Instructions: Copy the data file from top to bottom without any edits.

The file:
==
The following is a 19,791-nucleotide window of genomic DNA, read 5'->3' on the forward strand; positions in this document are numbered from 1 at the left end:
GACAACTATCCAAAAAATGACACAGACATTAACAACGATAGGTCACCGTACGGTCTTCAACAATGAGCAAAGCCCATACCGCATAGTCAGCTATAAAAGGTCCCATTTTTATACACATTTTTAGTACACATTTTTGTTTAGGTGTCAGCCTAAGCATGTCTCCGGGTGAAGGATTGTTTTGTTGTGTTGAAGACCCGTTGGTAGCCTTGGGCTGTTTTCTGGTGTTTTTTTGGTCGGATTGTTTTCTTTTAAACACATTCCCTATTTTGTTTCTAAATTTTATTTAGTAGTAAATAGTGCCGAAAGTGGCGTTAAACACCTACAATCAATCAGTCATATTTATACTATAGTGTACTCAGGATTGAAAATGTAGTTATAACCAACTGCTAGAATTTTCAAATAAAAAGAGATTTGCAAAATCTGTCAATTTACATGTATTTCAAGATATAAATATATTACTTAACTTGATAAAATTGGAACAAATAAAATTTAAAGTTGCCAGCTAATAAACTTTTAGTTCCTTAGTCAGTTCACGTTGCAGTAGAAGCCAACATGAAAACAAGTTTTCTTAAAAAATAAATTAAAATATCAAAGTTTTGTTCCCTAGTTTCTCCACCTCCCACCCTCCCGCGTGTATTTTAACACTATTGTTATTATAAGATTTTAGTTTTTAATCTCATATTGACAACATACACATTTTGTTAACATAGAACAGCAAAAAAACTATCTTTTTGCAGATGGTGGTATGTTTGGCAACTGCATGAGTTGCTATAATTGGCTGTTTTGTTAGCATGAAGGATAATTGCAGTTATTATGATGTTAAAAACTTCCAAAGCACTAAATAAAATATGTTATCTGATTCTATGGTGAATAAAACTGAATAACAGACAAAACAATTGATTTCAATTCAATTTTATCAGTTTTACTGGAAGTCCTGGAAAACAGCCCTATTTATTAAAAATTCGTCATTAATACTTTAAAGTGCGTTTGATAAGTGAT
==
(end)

The following is a 19,791-nucleotide window of genomic DNA, read 5'->3' on the forward strand; positions in this document are numbered from 1 at the left end:
GACAACTATCCAAAAAATGACACAGACATTAACAACGATAGGTCACCGTACGGTCTTCAACAATGAGCAAAGCCCATACCGCATAGTCAGCTATAAAAGGTCCCATTTTTATACACATTTTTAGTACACATTTTTGTTTAGGTGTCAGCCTAAGCATGTCTCCGGGTGAAGGATTGTTTTGTTGTGTTGAAGACCCGTTGGTAGCCTTGGGCTGTTTTCTGGTGTTTTTTTGGTCGGATTGTTTTCTTTTAAACACATTCCCTATTTTGTTTCTAAATTTTATTTAGTAGTAAATAGTGCCGAAAGTGGCGTTAAACACCTACAATCAATCAGTCATATTTATACTATAGTGTACTCAGGATTGAAAATGTAGTTATAACCAACTGCTAGAATTTTCAAATAAAAAGAGATTTGCAAAATCTGTCAATTTACATGTATTTCAAGATATAAATATATTACTTAACTTGATAAAATTGGAACAAATAAAATTTAAAGTTGCCAGCTAATAAACTTTTAGTTCCTTAGTCAGTTCACGTTGCAGTAGAAGCCAACATGAAAACAAGTTTTCTTAAAAAATAAATTAAAATATCAAAGTTTTGTTCCCTAGTTTCTCCACCTCCCACCCTCCCGCGTGTATTTTAACACTATTGTTATTATAAGATTTTAGTTTTTAATCTCATATTGACAACATACACATTTTGTTAACATAGAACAGCAAAAAAACTATCTTTTTGCAGATGGTGGTATGTTTGGCAACTGCATGAGTTGCTATAATTGGCTGTTTTGTTAGCATGAAGGATAATTGCAGTTATTATGATGTTAAAAACTTCCAAAGCACTAAATAAAATATGTTATCTGATTCTATGGTGAATAAAACTGAATAACAGACAAAACAATTGATTTCAATTCAATTTTATCAGTTTTACTGGAAGTCCTGGAAAACAGCCCTATTTATTAAAAATTCGTCATTAATACTTTAAAGTGCGTTTGATAAGTGAT